Verbal discourse events in a bilingual formal setting: instructional procedures in ESL classrooms in Kenyan secondary schools
Gathumbi, Agnes W.
MetadataAfficher la notice complète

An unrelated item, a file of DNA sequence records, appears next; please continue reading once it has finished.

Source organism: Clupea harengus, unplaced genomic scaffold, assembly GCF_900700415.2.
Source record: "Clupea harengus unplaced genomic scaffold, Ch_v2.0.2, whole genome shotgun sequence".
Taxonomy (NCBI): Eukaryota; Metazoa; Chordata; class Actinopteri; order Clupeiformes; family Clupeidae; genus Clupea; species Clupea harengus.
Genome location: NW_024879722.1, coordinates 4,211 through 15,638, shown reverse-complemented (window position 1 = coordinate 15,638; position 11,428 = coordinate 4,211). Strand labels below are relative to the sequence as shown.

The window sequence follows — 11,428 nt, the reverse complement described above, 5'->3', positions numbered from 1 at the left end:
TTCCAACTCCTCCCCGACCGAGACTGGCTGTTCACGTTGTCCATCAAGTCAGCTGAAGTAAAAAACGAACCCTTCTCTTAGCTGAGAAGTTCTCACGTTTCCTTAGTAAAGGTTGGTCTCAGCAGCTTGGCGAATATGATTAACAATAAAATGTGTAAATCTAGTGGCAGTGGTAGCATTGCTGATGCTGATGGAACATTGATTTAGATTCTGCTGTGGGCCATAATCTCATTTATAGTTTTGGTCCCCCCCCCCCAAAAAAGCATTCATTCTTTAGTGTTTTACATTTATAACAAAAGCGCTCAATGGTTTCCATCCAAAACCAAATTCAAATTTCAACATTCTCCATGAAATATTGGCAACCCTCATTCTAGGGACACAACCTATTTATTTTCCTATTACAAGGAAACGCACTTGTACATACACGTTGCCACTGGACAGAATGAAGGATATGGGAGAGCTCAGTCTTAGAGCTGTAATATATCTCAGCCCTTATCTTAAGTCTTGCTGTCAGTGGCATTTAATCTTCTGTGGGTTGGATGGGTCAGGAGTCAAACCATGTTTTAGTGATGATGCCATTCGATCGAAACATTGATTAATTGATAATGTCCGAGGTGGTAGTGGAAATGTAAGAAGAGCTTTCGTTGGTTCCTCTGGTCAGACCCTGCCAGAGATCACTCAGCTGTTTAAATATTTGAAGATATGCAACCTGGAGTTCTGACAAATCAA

This study addresses the issue of pedagogy in verbal discourse events in ESL secondary classrooms in Kenya at a time following educational reforms and policy change, and when concern is being expressed about falling standards in English language. It investigates the mode of instructional procedures with the view of establishing the relative learner-centeredness of the instruction. The effects of in-service training carried out as a precedent to the implementation of the current 8-4-4 curriculum were also studied by comparing the instructional approaches of teachers who had undergone the in-service training and those who had not. Seven research questions were posed in order to determine the variables that affect instruction. The study was cross-sectional and the sample was randomly selected. Data was collected from 17 secondary school teachers and their 480 third year students (16-17 year olds) in both Nairobi (urban) and Kiambu (rural) districts of Kenya. Triangulation method was used in data collection which was done through teachers' questionnaires, pupils' semi structured interviews, audio and video recordings of live verbal transactions and observation notes. The raw data were transcribed and analyzed through Second Language Interaction Analysis Schedule (SLIAS) and a multidimensional model to classify questions, which were specially developed for this purpose. The analysis revealed individual variation across the teachers in the use of various instructional behaviours. Teacher talk dominated the classrooms as opposed to pupil talk, which was only a quarter of the total verbal transactions and mainly in form of responding to teachers' questions. The classrooms were mainly teacher-centred and controlled and the questions asked were largely closed thereby constraining pupils' thinking processes. There was a tendency for in-service trained teachers to use slightly more learner-oriented teaching techniques than the other teachers. Syntactic, lexical and phonological features of the transactions were not intended to be investigated in this study. However, teachers' errors emanating from the above features were so frequent, as well as two discourse features: teacher's self-repetition and rephrasing of questions, that they warranted some investigation.